– user40980
    Commented Dec 20, 2015 at 3:09
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    I think we can trim some portion of the off topic questions by updating the information on the 'ask a question' page. Right now all it says is 'Is your question about software development?', which is frankly counter productive because most of the off topic questions are about software development. It could be changed to "is your software a conceptual question..", with a few bullet points about what is off topic (no code fixes, no career q's) and where to ask those types of questions. It wont solve the problem by any means in one shot, but I think it would help. Commented Dec 20, 2015 at 7:34
  • 1
    @GrandmasterB 'ask a question' page isn't shown to askers over here, this seems to be by design: "On the smaller sites, I believe the idea is that, since they get less traffic than Stack Overflow, there's not as much of a disincentive to prevent people from posting, since the community can help users fix problems with their posts, or close, flag, and delete."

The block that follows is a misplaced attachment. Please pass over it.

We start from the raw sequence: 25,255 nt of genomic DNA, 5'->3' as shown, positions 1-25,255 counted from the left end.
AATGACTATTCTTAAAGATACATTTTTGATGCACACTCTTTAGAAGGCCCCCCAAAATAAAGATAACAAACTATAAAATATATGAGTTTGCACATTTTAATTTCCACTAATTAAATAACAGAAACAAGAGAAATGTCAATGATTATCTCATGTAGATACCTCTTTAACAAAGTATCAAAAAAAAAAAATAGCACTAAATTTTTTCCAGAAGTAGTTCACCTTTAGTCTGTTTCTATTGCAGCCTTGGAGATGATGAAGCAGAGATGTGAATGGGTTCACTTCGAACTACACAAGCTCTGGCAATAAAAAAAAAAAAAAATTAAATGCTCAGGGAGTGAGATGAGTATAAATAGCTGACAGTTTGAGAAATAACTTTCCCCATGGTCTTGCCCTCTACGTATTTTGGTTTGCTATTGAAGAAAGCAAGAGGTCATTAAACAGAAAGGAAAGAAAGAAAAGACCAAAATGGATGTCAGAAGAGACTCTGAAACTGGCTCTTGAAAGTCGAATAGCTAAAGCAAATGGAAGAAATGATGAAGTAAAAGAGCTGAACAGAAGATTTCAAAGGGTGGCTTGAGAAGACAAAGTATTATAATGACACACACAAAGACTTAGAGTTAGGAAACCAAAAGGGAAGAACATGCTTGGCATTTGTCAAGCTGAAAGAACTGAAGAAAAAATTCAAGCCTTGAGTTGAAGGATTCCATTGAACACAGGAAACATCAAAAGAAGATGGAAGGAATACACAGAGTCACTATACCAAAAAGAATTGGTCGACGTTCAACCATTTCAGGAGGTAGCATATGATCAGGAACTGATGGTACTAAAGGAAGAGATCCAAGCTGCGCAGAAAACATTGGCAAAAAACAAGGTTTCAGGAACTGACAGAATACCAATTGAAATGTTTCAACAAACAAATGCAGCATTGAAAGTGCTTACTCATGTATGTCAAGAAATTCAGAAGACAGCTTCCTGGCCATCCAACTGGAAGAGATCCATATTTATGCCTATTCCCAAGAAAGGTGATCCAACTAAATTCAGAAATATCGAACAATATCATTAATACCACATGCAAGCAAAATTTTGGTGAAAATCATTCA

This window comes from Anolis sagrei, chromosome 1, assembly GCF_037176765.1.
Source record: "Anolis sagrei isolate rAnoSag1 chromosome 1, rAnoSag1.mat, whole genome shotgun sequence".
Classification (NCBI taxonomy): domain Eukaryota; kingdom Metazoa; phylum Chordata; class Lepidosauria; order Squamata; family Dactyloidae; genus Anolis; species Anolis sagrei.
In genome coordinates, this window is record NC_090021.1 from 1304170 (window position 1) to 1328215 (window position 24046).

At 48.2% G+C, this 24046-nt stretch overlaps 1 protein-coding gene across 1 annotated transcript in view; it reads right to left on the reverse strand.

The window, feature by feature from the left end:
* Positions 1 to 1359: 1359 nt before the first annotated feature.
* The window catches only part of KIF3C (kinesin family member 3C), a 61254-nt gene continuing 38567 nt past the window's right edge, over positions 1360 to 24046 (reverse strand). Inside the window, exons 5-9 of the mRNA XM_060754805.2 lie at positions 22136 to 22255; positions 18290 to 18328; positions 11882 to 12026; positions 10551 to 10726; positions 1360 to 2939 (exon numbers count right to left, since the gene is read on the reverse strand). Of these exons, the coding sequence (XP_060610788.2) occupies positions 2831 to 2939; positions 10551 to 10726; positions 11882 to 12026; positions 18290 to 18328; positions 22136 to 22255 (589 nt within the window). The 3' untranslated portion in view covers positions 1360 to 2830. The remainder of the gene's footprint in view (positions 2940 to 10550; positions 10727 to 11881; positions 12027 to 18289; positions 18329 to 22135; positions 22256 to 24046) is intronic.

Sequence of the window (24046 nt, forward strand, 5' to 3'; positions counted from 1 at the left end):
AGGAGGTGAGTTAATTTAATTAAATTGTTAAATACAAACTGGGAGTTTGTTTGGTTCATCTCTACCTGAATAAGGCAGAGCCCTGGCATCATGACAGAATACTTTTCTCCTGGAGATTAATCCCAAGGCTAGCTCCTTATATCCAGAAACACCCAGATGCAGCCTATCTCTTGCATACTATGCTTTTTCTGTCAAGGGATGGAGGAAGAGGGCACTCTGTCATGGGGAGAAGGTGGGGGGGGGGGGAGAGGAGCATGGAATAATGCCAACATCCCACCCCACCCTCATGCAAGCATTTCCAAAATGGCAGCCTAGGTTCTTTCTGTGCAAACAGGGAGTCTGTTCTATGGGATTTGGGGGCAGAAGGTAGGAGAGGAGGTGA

– gnat
    Commented Dec 20, 2015 at 13:24
  • 1
    @ChrisF given that SE wants better tolerance for those types of questions than the overwhelming majority of the active voting, editing, and meta community here (none of the questions I voted to reopen of my 15 or so have 3+ reopen votes and Robert Harvey's post is +19/-2), it seems only logical to create a separate community for those questions. Or to respect that the Programmers community has a different scope than what SE wants. I'm not saying this is a good idea but it IS the most logical response to the sharp scope disagreement.
    – enderland
    Commented Dec 20, 2015 at 15:27